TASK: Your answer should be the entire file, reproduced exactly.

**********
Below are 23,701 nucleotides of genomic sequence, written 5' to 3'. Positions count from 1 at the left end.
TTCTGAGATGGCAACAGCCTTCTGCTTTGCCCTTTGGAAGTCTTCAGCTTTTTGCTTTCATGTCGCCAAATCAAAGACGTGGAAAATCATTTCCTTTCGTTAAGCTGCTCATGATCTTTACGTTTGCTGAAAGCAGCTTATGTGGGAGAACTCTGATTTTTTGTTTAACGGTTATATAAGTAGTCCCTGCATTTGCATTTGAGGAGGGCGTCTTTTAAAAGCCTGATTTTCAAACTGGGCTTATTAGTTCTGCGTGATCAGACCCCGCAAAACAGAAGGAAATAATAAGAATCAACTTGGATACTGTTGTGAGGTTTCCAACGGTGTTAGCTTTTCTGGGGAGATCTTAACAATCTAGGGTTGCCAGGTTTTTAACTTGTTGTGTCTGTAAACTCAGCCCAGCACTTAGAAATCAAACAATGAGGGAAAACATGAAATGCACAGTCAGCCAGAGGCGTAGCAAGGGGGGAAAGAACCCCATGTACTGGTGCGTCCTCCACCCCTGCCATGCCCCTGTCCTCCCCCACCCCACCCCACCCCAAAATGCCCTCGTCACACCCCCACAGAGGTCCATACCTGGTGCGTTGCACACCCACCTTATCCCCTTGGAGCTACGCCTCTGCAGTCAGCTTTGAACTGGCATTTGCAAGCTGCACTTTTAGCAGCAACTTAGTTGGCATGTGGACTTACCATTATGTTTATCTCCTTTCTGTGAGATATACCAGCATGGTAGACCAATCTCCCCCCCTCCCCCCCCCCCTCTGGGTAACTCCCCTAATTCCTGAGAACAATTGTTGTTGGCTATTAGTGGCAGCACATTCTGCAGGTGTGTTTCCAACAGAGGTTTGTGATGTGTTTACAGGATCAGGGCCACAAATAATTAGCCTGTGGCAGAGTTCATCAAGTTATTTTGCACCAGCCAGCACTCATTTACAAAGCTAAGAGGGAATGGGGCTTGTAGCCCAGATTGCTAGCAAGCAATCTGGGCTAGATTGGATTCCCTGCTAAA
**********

Below are 23,701 nucleotides of genomic sequence, written 5' to 3'. Positions count from 1 at the left end.
TTCTGAGATGGCAACAGCCTTCTGCTTTGCCCTTTGGAAGTCTTCAGCTTTTTGCTTTCATGTCGCCAAATCAAAGACGTGGAAAATCATTTCCTTTCGTTAAGCTGCTCATGATCTTTACGTTTGCTGAAAGCAGCTTATGTGGGAGAACTCTGATTTTTTGTTTAACGGTTATATAAGTAGTCCCTGCATTTGCATTTGAGGAGGGCGTCTTTTAAAAGCCTGATTTTCAAACTGGGCTTATTAGTTCTGCGTGATCAGACCCCGCAAAACAGAAGGAAATAATAAGAATCAACTTGGATACTGTTGTGAGGTTTCCAACGGTGTTAGCTTTTCTGGGGAGATCTTAACAATCTAGGGTTGCCAGGTTTTTAACTTGTTGTGTCTGTAAACTCAGCCCAGCACTTAGAAATCAAACAATGAGGGAAAACATGAAATGCACAGTCAGCCAGAGGCGTAGCAAGGGGGGAAAGAACCCCATGTACTGGTGCGTCCTCCACCCCTGCCATGCCCCTGTCCTCCCCCACCCCACCCCACCCCAAAATGCCCTCGTCACACCCCCACAGAGGTCCATACCTGGTGCGTTGCACACCCACCTTATCCCCTTGGAGCTACGCCTCTGCAGTCAGCTTTGAACTGGCATTTGCAAGCTGCACTTTTAGCAGCAACTTAGTTGGCATGTGGACTTACCATTATGTTTATCTCCTTTCTGTGAGATATACCAGCATGGTAGACCAATCTCCCCCCCTCCCCCCCCCCCTCTGGGTAACTCCCCTAATTCCTGAGAACAATTGTTGTTGGCTATTAGTGGCAGCACATTCTGCAGGTGTGTTTCCAACAGAGGTTTGTGATGTGTTTACAGGATCAGGGCCACAAATAATTAGCCTGTGGCAGAGTTCATCAAGTTATTTTGCACCAGCCAGCACTCATTTACAAAGCTAAGAGGGAATGGGGCTTGTAGCCCAGATTGCTAGCAAGCAATCTGGGCTAGATTGGATTCCCTGCTAAA